A mazer, a trumpet-bell and a quaich. This trio of seventeenth century silver objects, permanently gifted to the National Museum of Scotland in 2020, have much to tell us about ceremony, social mobility and artisanship in Early Modern Scotland. Lyndsay McGill takes a closer look at each one, demonstrating the significance of this donation to the National Collections.
For a number of years, the National Museum of Scotland had three significant items of Scottish silver dating to the seventeenth century on long-term loan: a mazer, a trumpet-bell and a quaich. The mazer, known as the Bell of Cowcaddens Mazer, is currently on display in our permanent Scotland gallery, ‘Burghs’. At the end of 2020, all three were generously gifted to the National Collection by Mrs Rosemary Haggarty and her late husband, Ron.
Scottish marked silver from the 1600s is scarce, especially examples of this quality, and donations of such valuable objects even rarer! In March 2020 I was contacted by Rosemary with the offer of this remarkable gift. Sensing the impending change to working life due to Covid 19, I strived to complete the acquisition paperwork before home working and furlough became the new norm. However, it would take until the end of the year to complete the transfer.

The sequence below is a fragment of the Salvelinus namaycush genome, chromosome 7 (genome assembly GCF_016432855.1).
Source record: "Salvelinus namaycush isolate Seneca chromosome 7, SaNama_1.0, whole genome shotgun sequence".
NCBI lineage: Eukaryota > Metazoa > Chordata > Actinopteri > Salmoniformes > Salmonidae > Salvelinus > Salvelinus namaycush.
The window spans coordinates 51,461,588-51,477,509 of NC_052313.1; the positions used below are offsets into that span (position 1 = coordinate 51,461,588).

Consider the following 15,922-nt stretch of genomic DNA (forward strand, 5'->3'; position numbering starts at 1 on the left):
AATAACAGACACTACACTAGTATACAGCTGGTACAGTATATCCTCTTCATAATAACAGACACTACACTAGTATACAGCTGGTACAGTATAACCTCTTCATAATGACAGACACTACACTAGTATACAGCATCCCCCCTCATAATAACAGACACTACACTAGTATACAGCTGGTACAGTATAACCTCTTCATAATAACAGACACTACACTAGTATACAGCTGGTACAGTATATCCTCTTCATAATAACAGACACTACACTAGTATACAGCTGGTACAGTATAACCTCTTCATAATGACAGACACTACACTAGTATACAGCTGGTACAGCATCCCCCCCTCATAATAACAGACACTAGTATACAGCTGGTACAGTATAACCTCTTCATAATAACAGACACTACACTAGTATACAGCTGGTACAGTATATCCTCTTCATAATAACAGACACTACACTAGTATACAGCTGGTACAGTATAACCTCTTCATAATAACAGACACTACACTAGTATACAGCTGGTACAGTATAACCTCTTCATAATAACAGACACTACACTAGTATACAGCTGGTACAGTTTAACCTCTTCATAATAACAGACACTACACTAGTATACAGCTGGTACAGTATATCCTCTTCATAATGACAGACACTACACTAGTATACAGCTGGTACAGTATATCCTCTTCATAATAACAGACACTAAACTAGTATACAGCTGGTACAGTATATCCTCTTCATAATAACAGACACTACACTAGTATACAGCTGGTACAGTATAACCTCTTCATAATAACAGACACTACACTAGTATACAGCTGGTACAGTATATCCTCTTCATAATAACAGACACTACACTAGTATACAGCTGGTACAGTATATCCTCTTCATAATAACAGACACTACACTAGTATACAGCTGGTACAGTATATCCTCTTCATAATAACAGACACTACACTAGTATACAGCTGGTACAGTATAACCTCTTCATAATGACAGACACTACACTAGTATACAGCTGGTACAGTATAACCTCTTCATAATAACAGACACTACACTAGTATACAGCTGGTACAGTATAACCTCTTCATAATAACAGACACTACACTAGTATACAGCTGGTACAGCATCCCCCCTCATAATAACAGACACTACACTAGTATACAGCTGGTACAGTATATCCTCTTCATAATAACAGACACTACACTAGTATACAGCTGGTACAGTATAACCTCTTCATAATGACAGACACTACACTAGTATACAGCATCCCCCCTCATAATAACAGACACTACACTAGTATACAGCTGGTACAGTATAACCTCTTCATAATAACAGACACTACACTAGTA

The Edinburgh-born Ron Haggarty, founder of the shop ‘Continental Jewellers’ in the city, was someone with a long interest in metalwork. Together with his brother George, an archaeologist and ceramic specialist, he developed an interest in historical artefacts and formed a connection with the National Museum of Scotland. He became a collector of important Scottish objects, focusing mainly on silver and ceramics from the seventeenth to nineteenth centuries, and was keen for them to be kept in Scotland to be enjoyed by the public. Sadly, Ron passed away in 2012. Rosemary continued the connection with the National Museum of Scotland, culminating with the donation of the three of objects.
The Bell of Cowcaddens Mazer